5 tips to be a faster drone racer
Up until about September last year, I wasn't too serious about the racing side of miniquads. Of course, I would always be keen to attend events and such, but up until our trip down south to race in Nelson, I had never wanted to focus on getting fast and winning.
However, during race day in Nelson, a feeling of competitiveness came over me, and I wanted to be as fast as possible! I ended up coming 3rd that day, but that was through the luck of avoiding crashes, not speed. Phil and Ashton (1st and 2nd) were still miles ahead of me and Sean (4th).
This ignited the flame of competition for me, and since then I have been working heavily on getting faster. I feel like I've been achieving this goal, so I would like to share with you some tips to help you achieve your speedy goals!
We'll focus on gear tips first, then go into technique.
Number 1: Camera tilt.
Raising my tilt was a huge benefit for me, especially on my light quad. It changes where the thrust goes when you're looking at the horizon.
Instead of the thrust going mostly down the the ground and pushing you up, more of the thrust goes horizontally and pushes you forward. This also changes the charactaristic of Roll and Yaw.Since the FC controls Yaw, Pitch and Roll relative to the prop line, having a higher camera tilt will cause roll to turn you flatter, as if it almost looks like you're using yaw. This makes flying become much more "point and shoot" because wherever your camera is pointing is where you'll go thanks to the extra horizontal thrust.
I hope that makes sense! This is something I highly recommend! Either work your way up to 45 degrees and beyond, or just go straight to 50 degrees and deal with it until you're used to it. You'll know what I mean.
Number 2: Building.
Another tip I recommend is reliable building. It's good to have at least 2 identical quads that you have purpose built for racing. I personally have 3 of exactly the same quad.
Now I know for some people it's not really financially viable to have 3 identical quads, but if you start getting serious, I don't recommend having 3 DIFFERENT quads for racing. Having spare quads mean it's easy to swap out in the middle of a race if you break something, and having them all the same means that there is minimal difference in the way they fly.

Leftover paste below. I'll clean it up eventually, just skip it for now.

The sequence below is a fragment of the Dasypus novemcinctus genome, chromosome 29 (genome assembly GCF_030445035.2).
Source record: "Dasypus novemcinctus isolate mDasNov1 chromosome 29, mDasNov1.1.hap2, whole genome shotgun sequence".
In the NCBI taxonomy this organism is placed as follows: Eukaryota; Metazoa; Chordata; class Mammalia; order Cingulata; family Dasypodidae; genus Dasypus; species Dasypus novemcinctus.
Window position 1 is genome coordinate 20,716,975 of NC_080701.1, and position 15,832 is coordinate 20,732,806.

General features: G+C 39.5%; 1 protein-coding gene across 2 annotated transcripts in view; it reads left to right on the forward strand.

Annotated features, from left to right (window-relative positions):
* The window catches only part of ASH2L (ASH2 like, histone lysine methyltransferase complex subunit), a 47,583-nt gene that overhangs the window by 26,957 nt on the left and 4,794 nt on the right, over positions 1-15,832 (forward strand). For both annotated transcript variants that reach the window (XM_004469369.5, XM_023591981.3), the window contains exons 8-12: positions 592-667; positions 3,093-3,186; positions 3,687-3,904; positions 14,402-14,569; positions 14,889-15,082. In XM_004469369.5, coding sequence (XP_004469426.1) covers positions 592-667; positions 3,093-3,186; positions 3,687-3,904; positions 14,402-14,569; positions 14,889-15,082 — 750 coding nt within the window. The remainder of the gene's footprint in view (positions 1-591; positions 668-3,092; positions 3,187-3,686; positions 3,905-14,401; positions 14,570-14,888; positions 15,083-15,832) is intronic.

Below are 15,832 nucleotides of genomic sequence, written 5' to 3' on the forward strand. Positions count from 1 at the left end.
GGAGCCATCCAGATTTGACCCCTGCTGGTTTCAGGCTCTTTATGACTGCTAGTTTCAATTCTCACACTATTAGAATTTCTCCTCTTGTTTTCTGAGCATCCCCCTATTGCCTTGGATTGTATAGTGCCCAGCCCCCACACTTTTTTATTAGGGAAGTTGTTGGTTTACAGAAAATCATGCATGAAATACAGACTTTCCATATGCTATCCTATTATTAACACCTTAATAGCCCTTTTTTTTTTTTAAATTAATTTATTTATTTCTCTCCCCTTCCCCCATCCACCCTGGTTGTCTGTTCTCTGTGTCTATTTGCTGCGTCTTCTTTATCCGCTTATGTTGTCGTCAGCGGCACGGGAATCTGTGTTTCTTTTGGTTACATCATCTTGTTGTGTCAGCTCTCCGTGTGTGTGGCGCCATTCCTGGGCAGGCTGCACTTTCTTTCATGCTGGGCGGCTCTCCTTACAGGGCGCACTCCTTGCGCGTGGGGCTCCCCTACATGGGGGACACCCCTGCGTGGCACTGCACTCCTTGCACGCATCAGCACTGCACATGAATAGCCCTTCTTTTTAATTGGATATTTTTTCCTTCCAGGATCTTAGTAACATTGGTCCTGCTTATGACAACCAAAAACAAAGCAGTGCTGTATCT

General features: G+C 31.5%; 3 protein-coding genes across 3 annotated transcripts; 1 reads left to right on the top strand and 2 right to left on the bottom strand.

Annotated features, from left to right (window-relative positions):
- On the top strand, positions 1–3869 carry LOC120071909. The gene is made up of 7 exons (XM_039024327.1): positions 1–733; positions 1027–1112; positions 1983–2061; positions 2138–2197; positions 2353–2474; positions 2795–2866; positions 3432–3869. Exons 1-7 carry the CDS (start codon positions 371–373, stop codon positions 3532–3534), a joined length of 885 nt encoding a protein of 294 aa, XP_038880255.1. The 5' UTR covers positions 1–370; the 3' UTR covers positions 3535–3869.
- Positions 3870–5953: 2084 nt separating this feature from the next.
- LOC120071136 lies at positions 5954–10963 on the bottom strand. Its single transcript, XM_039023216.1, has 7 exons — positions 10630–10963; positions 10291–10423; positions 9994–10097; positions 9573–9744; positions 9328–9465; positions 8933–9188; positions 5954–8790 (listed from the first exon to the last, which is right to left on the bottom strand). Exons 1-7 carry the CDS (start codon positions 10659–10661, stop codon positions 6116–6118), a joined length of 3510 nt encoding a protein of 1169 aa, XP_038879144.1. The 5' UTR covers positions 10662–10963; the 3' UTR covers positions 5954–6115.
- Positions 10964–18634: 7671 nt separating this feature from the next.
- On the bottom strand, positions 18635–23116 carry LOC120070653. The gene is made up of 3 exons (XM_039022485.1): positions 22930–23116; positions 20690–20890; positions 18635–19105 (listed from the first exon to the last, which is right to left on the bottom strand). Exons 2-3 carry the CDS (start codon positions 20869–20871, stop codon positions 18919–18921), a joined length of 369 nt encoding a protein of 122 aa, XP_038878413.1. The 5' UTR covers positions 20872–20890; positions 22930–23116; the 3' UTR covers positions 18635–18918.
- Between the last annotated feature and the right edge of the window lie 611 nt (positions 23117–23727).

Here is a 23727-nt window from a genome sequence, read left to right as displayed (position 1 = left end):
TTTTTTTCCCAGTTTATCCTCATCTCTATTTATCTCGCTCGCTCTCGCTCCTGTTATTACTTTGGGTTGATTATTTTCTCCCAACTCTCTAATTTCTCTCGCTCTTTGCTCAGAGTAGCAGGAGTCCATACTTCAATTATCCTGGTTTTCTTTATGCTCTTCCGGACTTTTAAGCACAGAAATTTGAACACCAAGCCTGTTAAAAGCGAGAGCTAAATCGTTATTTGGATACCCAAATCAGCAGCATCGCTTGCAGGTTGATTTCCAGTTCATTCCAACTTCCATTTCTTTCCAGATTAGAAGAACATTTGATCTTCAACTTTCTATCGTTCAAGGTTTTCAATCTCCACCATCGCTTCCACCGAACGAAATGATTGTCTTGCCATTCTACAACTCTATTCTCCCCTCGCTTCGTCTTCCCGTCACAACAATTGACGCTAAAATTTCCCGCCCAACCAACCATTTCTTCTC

Not only that, but when you buy additional spare parts, the spares you buy can be used on all of your quads as well. This tip doesn't actually make you faster, but it increases the amount of time you're in the air so you can practice more.
Number 3: Now we can move onto some technique.
There's a difference between "going fast" and "getting fast lap times". Quite often, I see people flying "fast" but still getting slow lap times. Their quad is physically going fast, but the lap times, or end position don't reflect that.
This is usually because they are gunning it to each gate or flag, but when they reach said obstacles, they take the corners too wide, or pause too long when lining up the next obstacle, or even missing lines altogether. If this sounds like you, then I'd like to help! If you feel like you're going fast on straights, but feeling shakey or blowing out corners, then I encourage you to just... Slow down... Sounds counterintuitive, but if you slow down, it means you can take smoother, tighter lines.
One reason peoples corners get blown out is because they're going too fast through a gate, turning too late, and having the momentum of the quad take them too far out of the corner. So slow down, focus on tighter lines, and as you become more comfortable with tighter lines, you will also start increasing your speed, naturally.
Number 4: Look where you're going mate!
This follows the theme of tighter lines.
A good way to get tighter lines is to think ahead! Start turning for the next gate/flag as you're going through the current obstacle. Try and line up your current gate in a way that you can "look" toward the next one.
"Look where you're going" also applies to Split S and Power Loop style gates. Always try to keen the top of those gates in your camera view. It will save you any uncertainty about where your next obstacle is, and it means you can line up your shot as you're taking it. This all works better with the higher camera tilt that I was talking about earlier.
You'll look at a the center of a gate, blip the throttle, and go there. It's awesome!
Number 5: Lower your rates!
Lowering my rates was super beneficial!!! Running low rates means you have a LOT more room on the sticks so you can be much more precise.
High rates are generally too twitchy for me personally, so lowering them down really helped me be more smooth and precise. I use FlightOne (Formerly RaceFlight), and in FlightOne, you can choose preset rates.
I'm currently using the BrainDrain preset, which is 280deg/s Yaw, 300deg/s Pitch, and 320deg/s Roll. It's ridiculously low for some people, but I suggest you try at least close to it, because it's something that has helped me a lot!
There we have it! 5 tips to help you get faster on the track! Increase you camera tilt, have reliable builds and spares, work on tighter lines (by slowing things down), look where you're going (either at your next obstacle as ealy as possible, or toward the next line), and drop those rates down! Racing at 1000deg/s rates is really really hard!
I hope this has helped you, share some of your own tips in the blog comments if you like!
Thanks for reading,
Posted: Monday 7 May 2018